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Sharing the Spotlight with the Pros

Return to stage: Students land roles in Huntington’s The Corn Is Green


In the slide show above, CFA school of theatre students talk about the experience of performing in The Corn Is Green.

Hamlet’s line “The play’s the thing” is often quoted, but the marrying line of the couplet, “wherein I’ll catch the conscience of the king,” usually vanishes. Hamlet was trying to trap his father’s killer, and theater large and small always tries to goad an audience — inspiration, agitation, contemplation, anything so long as there’s movement out there. All year, examples of that emerged in and around BU; this week, we revisit some of those “things.”

One of the highlights of Danny Bryck’s senior year was sharing the stage with a Tony-nominated actress and former star of the hit television show Grey’s Anatomy. Not bad for a school of theatre undergraduate.

Bryck performed opposite Kate Burton, the daughter of theater legend Richard Burton, in The Corn Is Green, one of the Huntington Theatre Company’s 2008-2009 productions. “College students don’t generally have the opportunity to share a stage with such a seasoned actor,” says Bryck (CFA’09), “so even though my character is secondary and I don’t have a lot of lines, it’s still a huge deal.”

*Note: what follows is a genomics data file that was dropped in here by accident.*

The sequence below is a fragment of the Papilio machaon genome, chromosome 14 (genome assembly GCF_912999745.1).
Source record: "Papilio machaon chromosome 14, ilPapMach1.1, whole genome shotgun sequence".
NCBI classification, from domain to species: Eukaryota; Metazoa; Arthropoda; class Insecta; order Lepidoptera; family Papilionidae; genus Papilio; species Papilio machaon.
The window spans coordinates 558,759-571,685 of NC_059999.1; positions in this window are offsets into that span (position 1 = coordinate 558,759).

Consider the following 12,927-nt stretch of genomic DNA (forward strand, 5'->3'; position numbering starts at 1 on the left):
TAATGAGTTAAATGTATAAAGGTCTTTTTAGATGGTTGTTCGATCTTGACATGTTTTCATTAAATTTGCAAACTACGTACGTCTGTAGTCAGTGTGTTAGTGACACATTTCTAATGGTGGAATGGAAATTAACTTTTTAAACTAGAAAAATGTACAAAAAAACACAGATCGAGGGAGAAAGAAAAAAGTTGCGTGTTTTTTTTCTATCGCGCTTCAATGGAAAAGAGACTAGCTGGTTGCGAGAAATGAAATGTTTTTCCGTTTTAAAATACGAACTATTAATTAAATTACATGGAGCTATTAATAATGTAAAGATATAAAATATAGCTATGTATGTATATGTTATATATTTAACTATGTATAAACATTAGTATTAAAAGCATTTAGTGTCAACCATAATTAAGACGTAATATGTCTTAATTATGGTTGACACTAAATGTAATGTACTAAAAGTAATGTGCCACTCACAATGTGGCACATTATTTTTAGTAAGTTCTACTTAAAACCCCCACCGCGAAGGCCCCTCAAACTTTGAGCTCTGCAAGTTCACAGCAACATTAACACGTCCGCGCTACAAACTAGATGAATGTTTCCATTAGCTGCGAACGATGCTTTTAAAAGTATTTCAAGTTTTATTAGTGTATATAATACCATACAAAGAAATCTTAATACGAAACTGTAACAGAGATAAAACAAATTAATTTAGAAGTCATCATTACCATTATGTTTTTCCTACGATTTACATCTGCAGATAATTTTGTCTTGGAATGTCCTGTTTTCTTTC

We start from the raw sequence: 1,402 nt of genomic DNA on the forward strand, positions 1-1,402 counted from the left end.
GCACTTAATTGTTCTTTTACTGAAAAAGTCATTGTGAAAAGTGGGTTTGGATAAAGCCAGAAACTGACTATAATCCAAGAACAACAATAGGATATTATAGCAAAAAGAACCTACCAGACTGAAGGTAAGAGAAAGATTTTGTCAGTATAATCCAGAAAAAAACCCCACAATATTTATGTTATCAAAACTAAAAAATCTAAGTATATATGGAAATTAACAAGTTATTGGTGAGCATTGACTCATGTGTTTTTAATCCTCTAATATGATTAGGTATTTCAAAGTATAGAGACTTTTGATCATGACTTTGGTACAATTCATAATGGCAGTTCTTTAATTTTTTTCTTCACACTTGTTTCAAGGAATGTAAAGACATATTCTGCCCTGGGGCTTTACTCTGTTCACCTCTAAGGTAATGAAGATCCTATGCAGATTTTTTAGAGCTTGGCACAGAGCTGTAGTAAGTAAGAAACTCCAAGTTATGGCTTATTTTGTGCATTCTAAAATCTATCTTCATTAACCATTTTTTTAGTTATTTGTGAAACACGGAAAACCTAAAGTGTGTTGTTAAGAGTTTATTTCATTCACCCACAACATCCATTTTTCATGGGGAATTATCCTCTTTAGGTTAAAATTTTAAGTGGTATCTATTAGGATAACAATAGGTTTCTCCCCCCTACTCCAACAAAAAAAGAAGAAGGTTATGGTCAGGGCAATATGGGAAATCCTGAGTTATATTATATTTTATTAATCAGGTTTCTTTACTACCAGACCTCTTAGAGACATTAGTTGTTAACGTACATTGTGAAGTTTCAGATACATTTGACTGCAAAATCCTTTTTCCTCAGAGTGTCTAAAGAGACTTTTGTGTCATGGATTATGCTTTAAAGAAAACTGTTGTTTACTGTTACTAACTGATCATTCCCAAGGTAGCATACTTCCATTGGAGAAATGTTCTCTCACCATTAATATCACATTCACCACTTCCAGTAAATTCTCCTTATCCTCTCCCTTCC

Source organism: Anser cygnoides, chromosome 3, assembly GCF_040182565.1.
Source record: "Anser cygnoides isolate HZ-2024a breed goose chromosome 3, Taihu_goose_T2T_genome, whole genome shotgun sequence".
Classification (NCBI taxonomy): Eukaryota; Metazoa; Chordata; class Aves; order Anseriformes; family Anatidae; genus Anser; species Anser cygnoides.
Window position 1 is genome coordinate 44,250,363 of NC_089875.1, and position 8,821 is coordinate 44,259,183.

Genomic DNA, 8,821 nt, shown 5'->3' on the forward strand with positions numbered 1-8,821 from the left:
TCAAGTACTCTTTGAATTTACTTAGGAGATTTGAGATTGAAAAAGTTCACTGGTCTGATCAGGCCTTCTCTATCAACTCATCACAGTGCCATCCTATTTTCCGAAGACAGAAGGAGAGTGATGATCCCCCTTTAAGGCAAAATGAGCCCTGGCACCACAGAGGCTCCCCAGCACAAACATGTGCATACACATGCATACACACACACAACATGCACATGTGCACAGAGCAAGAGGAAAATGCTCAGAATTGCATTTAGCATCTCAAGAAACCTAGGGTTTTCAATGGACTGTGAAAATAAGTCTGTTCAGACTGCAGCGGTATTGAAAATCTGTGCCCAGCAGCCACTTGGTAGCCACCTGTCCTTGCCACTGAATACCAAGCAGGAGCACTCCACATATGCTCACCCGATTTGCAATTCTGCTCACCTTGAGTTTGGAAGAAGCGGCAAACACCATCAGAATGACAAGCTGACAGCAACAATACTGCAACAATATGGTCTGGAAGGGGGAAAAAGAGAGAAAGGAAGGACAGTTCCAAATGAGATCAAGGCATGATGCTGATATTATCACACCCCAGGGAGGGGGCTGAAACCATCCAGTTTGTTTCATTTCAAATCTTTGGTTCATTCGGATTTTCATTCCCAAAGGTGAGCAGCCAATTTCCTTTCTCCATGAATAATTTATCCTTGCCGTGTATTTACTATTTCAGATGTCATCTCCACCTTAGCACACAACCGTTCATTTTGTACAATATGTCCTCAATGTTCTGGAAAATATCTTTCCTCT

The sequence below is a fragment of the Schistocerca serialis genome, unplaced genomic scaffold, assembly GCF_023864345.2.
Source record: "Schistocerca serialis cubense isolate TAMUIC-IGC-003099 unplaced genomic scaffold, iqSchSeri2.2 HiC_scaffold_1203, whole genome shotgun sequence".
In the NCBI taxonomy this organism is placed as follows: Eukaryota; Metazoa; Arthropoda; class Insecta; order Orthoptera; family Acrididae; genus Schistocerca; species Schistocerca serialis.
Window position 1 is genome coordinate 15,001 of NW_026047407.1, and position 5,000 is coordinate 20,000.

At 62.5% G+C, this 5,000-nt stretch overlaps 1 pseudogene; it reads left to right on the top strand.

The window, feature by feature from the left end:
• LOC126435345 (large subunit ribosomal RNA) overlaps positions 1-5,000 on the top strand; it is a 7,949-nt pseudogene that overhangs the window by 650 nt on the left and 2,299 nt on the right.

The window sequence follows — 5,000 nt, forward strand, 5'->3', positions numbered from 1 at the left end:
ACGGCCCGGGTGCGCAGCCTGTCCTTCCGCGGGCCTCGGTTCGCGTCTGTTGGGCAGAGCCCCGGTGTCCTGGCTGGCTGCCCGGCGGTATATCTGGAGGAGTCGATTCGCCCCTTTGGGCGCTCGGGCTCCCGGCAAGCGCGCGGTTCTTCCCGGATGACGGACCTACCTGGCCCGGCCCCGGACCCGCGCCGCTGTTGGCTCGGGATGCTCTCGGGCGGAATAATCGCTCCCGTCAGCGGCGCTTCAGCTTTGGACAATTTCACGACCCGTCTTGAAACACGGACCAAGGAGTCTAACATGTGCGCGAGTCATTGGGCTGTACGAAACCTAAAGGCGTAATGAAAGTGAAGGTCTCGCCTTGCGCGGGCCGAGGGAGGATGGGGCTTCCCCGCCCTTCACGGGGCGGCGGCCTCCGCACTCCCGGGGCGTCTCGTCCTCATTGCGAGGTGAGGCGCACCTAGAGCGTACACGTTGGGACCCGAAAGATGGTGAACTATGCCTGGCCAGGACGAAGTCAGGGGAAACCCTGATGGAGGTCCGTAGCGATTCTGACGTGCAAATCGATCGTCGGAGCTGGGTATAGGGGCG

Bryck was one of four College of Fine Arts school of theatre students involved in the production. Written by Welsh playwright Emlyn Williams in 1938, the play tells the story of idealistic teacher Miss Moffat (Burton), who comes to an impoverished 19th-century Welsh mining town to open its first school. When she meets the gifted but illiterate teenager Morgan Evans, portrayed by Burton’s son, Morgan Ritchie, she vows to transform him from a bully to a scholar.

Because of the Huntington Theatre Company’s affiliation as theater in residence at Boston University, alumni are often part of the cast and crew. But it’s less common for undergraduates to land roles, says Dan Lovley (CFA’09), who had a small role in The Corn Is Green. “The best thing about participating in a mainstage production is working with professional actors,” he says, “because they help me to approach my own way of acting.” Lovley has played bit parts in two previous Huntington productions.

Vicky Waltz can be reached at vwaltz@bu.edu.

This story originally ran January 22, 2009.

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